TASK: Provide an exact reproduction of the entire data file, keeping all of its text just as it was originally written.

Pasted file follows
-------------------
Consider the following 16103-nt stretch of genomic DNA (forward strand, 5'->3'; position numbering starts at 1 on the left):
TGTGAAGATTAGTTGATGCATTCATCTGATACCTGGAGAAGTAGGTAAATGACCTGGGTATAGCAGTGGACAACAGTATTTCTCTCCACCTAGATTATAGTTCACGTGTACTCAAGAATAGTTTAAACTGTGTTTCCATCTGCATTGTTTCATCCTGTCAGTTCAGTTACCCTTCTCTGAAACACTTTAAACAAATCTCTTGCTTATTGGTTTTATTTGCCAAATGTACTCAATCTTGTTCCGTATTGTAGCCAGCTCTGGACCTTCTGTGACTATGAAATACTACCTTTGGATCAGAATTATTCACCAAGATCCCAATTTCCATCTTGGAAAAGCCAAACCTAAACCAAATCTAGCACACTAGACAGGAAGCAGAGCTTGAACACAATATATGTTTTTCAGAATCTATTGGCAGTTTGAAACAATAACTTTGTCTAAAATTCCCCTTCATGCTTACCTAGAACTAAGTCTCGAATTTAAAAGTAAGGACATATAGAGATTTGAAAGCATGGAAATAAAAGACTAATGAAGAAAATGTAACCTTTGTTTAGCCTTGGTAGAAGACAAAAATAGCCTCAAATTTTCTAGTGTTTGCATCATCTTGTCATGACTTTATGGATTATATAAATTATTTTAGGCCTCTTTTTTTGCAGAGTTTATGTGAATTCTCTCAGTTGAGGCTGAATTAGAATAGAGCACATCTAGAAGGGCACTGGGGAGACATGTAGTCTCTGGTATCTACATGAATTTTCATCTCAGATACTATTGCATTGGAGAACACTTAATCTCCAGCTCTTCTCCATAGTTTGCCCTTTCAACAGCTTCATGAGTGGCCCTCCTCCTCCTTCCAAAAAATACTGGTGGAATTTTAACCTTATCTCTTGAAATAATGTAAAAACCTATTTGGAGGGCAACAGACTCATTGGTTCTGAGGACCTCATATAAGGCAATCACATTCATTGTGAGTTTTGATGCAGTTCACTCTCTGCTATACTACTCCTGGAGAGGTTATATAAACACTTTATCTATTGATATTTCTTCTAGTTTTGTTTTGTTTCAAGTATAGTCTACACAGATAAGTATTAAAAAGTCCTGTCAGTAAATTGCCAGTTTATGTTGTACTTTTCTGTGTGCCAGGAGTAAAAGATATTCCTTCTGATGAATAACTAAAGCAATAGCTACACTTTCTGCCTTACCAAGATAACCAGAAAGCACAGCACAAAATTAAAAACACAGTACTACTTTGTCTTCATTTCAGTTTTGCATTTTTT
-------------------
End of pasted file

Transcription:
Consider the following 16103-nt stretch of genomic DNA (forward strand, 5'->3'; position numbering starts at 1 on the left):
TGTGAAGATTAGTTGATGCATTCATCTGATACCTGGAGAAGTAGGTAAATGACCTGGGTATAGCAGTGGACAACAGTATTTCTCTCCACCTAGATTATAGTTCACGTGTACTCAAGAATAGTTTAAACTGTGTTTCCATCTGCATTGTTTCATCCTGTCAGTTCAGTTACCCTTCTCTGAAACACTTTAAACAAATCTCTTGCTTATTGGTTTTATTTGCCAAATGTACTCAATCTTGTTCCGTATTGTAGCCAGCTCTGGACCTTCTGTGACTATGAAATACTACCTTTGGATCAGAATTATTCACCAAGATCCCAATTTCCATCTTGGAAAAGCCAAACCTAAACCAAATCTAGCACACTAGACAGGAAGCAGAGCTTGAACACAATATATGTTTTTCAGAATCTATTGGCAGTTTGAAACAATAACTTTGTCTAAAATTCCCCTTCATGCTTACCTAGAACTAAGTCTCGAATTTAAAAGTAAGGACATATAGAGATTTGAAAGCATGGAAATAAAAGACTAATGAAGAAAATGTAACCTTTGTTTAGCCTTGGTAGAAGACAAAAATAGCCTCAAATTTTCTAGTGTTTGCATCATCTTGTCATGACTTTATGGATTATATAAATTATTTTAGGCCTCTTTTTTTGCAGAGTTTATGTGAATTCTCTCAGTTGAGGCTGAATTAGAATAGAGCACATCTAGAAGGGCACTGGGGAGACATGTAGTCTCTGGTATCTACATGAATTTTCATCTCAGATACTATTGCATTGGAGAACACTTAATCTCCAGCTCTTCTCCATAGTTTGCCCTTTCAACAGCTTCATGAGTGGCCCTCCTCCTCCTTCCAAAAAATACTGGTGGAATTTTAACCTTATCTCTTGAAATAATGTAAAAACCTATTTGGAGGGCAACAGACTCATTGGTTCTGAGGACCTCATATAAGGCAATCACATTCATTGTGAGTTTTGATGCAGTTCACTCTCTGCTATACTACTCCTGGAGAGGTTATATAAACACTTTATCTATTGATATTTCTTCTAGTTTTGTTTTGTTTCAAGTATAGTCTACACAGATAAGTATTAAAAAGTCCTGTCAGTAAATTGCCAGTTTATGTTGTACTTTTCTGTGTGCCAGGAGTAAAAGATATTCCTTCTGATGAATAACTAAAGCAATAGCTACACTTTCTGCCTTACCAAGATAACCAGAAAGCACAGCACAAAATTAAAAACACAGTACTACTTTGTCTTCATTTCAGTTTTGCATTTTTT